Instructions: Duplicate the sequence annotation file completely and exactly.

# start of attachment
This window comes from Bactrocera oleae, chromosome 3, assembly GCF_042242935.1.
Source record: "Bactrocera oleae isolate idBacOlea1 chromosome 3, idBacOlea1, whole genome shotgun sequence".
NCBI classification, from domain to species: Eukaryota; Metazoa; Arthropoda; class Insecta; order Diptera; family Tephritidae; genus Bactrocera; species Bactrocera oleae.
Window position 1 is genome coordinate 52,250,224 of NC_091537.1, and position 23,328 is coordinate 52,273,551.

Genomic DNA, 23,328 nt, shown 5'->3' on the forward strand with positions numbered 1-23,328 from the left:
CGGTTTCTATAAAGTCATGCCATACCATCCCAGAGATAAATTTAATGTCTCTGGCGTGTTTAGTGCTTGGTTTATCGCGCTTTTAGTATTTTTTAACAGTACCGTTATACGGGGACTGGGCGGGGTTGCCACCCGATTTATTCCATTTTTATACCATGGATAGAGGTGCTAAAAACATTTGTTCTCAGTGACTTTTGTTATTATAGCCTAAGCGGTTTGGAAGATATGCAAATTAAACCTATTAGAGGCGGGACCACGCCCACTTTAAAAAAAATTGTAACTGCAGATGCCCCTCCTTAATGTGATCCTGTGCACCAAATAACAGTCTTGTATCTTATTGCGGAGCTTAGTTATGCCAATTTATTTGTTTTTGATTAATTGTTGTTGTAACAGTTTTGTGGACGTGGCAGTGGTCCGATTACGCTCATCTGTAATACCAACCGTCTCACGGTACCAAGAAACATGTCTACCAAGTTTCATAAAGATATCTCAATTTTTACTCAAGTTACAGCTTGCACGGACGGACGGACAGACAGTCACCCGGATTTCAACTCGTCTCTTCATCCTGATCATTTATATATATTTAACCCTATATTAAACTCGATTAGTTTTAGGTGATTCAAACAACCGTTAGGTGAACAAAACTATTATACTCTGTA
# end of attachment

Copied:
This window comes from Bactrocera oleae, chromosome 3, assembly GCF_042242935.1.
Source record: "Bactrocera oleae isolate idBacOlea1 chromosome 3, idBacOlea1, whole genome shotgun sequence".
NCBI classification, from domain to species: Eukaryota; Metazoa; Arthropoda; class Insecta; order Diptera; family Tephritidae; genus Bactrocera; species Bactrocera oleae.
Window position 1 is genome coordinate 52,250,224 of NC_091537.1, and position 23,328 is coordinate 52,273,551.

Genomic DNA, 23,328 nt, shown 5'->3' on the forward strand with positions numbered 1-23,328 from the left:
CGGTTTCTATAAAGTCATGCCATACCATCCCAGAGATAAATTTAATGTCTCTGGCGTGTTTAGTGCTTGGTTTATCGCGCTTTTAGTATTTTTTAACAGTACCGTTATACGGGGACTGGGCGGGGTTGCCACCCGATTTATTCCATTTTTATACCATGGATAGAGGTGCTAAAAACATTTGTTCTCAGTGACTTTTGTTATTATAGCCTAAGCGGTTTGGAAGATATGCAAATTAAACCTATTAGAGGCGGGACCACGCCCACTTTAAAAAAAATTGTAACTGCAGATGCCCCTCCTTAATGTGATCCTGTGCACCAAATAACAGTCTTGTATCTTATTGCGGAGCTTAGTTATGCCAATTTATTTGTTTTTGATTAATTGTTGTTGTAACAGTTTTGTGGACGTGGCAGTGGTCCGATTACGCTCATCTGTAATACCAACCGTCTCACGGTACCAAGAAACATGTCTACCAAGTTTCATAAAGATATCTCAATTTTTACTCAAGTTACAGCTTGCACGGACGGACGGACAGACAGTCACCCGGATTTCAACTCGTCTCTTCATCCTGATCATTTATATATATTTAACCCTATATTAAACTCGATTAGTTTTAGGTGATTCAAACAACCGTTAGGTGAACAAAACTATTATACTCTGTA